Hot stone massages have been around for a long time, with some claiming that the practice originates from Native American tribes using stones warmed by fire as relief for aching muscles. The modern method of hot stone massages is said to have been introduced by Tucson, AZ native Mary Nelson, who trademarked the practice under the LaStone Therapy brand.
In the present-day massage therapy practice, hot stone massage is a specialty massage where smooth, heated stones are used by the therapist by placing them or rubbing them on the body. The heat from the stones leads to deep relaxation and to warming up the tight muscles enabling the therapist to work more deeply and more quickly.
Therapists mostly use basalt stones during therapy sessions, mainly for their non-porosity, their smoothness and their ability to retain heat longer than any other type of stone. Furthermore, basalt stones come in different sizes, which means that the massage therapist can use smaller tooling stones for performing specific massage strokes, and larger placement stones for longer treatments.
Some massage therapists use the energy lines or meridians of the body to place hot stones for energy work. By doing so, movement of energy known as qi or chi is stimulated and in this way the effects of stress are eliminated and healing is facilitated. Hot stone massages also help in releasing toxins, relieving pain and improving circulation. People who have experienced massage with heat get so many healing properties that they keep going back for these massages. Benefits of hot stone massages are said to include:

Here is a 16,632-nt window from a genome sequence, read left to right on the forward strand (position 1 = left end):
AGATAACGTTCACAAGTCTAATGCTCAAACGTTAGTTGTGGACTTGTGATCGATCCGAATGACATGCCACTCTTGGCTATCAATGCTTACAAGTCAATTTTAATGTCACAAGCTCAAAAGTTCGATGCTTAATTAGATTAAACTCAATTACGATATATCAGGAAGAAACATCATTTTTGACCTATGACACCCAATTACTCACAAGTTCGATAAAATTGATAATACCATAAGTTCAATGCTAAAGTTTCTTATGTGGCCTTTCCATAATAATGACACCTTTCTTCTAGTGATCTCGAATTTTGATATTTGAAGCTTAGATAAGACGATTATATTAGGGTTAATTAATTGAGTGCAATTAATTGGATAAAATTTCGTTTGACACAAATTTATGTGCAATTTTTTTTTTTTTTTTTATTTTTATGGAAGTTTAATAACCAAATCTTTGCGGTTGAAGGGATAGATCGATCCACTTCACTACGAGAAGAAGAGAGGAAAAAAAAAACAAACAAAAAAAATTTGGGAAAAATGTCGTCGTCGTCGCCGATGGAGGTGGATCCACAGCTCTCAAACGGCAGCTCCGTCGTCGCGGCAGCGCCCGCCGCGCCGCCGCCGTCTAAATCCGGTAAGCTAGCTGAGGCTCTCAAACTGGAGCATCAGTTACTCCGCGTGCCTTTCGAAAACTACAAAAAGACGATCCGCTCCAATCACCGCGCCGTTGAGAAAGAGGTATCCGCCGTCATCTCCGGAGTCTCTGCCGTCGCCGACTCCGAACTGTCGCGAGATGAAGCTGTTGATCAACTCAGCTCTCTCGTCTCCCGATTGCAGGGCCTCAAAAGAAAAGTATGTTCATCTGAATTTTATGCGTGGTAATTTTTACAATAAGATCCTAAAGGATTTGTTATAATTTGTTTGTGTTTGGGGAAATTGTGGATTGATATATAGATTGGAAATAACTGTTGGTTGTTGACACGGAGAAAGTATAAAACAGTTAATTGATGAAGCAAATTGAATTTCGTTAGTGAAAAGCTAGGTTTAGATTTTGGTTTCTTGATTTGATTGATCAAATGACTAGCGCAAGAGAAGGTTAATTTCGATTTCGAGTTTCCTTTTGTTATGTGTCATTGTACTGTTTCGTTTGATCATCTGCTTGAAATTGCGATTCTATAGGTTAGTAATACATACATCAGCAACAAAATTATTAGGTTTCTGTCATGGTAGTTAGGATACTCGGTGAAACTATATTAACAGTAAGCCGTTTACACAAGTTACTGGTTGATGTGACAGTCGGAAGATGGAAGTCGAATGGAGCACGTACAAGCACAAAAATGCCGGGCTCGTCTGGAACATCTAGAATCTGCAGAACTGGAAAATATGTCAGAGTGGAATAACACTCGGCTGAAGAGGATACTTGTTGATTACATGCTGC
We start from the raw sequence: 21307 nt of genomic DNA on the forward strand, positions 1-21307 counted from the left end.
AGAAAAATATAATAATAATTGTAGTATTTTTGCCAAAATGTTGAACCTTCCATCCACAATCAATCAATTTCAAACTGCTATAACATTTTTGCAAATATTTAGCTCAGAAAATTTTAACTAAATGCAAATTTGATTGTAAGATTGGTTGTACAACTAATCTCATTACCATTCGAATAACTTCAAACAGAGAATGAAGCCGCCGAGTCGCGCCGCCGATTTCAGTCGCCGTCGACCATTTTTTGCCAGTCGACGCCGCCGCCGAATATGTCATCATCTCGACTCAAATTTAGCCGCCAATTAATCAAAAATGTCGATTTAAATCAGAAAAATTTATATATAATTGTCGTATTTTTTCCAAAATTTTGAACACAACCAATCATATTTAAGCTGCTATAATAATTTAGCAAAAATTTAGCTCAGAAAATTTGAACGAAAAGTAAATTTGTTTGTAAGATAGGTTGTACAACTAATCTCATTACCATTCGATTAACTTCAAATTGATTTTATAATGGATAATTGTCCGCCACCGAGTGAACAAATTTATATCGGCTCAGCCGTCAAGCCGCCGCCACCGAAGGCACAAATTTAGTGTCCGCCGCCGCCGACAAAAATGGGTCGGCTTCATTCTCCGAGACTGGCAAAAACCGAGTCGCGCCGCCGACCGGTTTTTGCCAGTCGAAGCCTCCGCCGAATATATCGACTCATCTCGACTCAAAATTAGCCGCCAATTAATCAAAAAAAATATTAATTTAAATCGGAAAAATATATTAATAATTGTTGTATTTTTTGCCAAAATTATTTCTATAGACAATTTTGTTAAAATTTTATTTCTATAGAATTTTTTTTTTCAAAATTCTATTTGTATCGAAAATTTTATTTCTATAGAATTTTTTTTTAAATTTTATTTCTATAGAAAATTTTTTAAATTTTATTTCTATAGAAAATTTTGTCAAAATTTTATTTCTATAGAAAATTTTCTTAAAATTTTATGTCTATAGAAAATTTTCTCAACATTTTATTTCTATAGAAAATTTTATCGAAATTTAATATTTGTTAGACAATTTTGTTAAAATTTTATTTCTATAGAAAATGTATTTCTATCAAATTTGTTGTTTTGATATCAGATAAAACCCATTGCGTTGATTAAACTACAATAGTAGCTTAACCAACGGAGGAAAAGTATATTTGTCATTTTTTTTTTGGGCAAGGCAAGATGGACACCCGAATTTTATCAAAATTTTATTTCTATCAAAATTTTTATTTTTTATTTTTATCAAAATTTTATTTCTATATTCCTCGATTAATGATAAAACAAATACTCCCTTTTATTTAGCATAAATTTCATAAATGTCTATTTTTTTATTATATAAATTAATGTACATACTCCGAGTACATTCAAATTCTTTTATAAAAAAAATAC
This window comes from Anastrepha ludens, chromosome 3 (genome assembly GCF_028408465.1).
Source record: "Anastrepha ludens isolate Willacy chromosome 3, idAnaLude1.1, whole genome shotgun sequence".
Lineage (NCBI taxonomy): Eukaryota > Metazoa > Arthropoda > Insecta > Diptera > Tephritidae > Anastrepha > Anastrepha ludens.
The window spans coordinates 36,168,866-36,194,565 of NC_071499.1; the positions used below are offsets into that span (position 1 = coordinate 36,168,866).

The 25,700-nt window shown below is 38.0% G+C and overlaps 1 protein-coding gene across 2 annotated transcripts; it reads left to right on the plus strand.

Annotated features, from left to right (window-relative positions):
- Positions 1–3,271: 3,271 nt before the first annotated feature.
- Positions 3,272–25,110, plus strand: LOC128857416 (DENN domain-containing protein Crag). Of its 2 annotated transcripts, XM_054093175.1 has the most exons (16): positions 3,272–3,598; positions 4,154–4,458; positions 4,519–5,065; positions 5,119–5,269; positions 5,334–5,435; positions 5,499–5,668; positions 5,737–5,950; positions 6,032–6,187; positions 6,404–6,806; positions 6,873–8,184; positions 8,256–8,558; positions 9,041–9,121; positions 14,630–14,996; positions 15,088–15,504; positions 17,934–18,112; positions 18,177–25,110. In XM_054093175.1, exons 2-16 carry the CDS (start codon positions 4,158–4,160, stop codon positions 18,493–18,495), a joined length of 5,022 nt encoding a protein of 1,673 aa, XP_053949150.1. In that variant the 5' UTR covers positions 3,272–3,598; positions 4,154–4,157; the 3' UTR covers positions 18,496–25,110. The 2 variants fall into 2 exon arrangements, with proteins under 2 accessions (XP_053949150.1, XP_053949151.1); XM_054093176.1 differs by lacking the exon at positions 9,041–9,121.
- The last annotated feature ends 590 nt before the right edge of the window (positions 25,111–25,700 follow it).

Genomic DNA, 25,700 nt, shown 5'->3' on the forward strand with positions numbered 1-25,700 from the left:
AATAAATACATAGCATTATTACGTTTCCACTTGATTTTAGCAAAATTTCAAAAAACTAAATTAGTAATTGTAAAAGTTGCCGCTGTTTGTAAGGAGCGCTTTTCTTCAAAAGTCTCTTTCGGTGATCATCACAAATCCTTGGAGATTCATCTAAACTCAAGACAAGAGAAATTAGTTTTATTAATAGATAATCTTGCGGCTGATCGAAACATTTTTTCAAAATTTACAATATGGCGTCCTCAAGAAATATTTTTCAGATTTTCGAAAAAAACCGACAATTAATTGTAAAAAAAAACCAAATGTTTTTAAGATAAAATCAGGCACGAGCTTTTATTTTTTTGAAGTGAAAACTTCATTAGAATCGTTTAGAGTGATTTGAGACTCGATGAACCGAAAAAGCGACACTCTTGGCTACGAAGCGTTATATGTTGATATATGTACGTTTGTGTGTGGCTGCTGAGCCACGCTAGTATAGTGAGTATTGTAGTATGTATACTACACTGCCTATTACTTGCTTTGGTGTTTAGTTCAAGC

- Relief from muscle spasms, pain, tension & improved muscle relaxation.
- Significant reduction of stress & anxiety
- Improved blood circulation and flow of energy
- Better sleep patterns
Use of Cold Stones
Cold stones are also used by some therapists instead of hot stones. These marble stones are hand cut for use in cold stone therapy, which is especially useful for injury and inflammation. With the use of cold stones, the body is invigorated with the added benefit of a cooling effect on hot days or for hot flashes.
Another stone therapy is to use hot and cold stones alternatively, a technique called contrast therapy, which takes advantage of the benefits of both heat and cold. The contrasting temperatures expand and constrict the blood vessels, stimulating blood flow and lymphatic drainage.
Words of Caution
It is important that before having a hot stone massage, your therapist is fully informed of all your medical conditions and how your body reacts to external stimuli. You may also want to speak to your treating general practitioner before you book an appointment for stone massages since some skin conditions, such as eczema, rashes, and psoriasis can get worse with heat. Moreover, it is best to avoid heat if you are taking medication that causes skin hypersensitivity such as antibiotics or Acutane for acne. Heat should not be applied on varicose veins, open wounds, infected skin conditions or inflammation and you should be careful regarding areas that are numb.
In the case of cold stone massage, you should avoid it if you are suffering from high blood pressure, heart disease, circulatory problems, reduced sensation, or nerve damage. If you have abdominal distress due to discomfort, pain, bloating, gas, cramping, constipation, or diarrhea, you should avoid cold stones. These symptoms can however be relieved by moving warm stones in a circular, clockwise direction.
Hot stone massage is something that can provide many benefits as well as enjoyment but it all depends on the expertise of the therapist. The expert massage therapists at Body & Balance – Central Australia are guaranteed to provide a completely blissful experience. Get in touch with them here.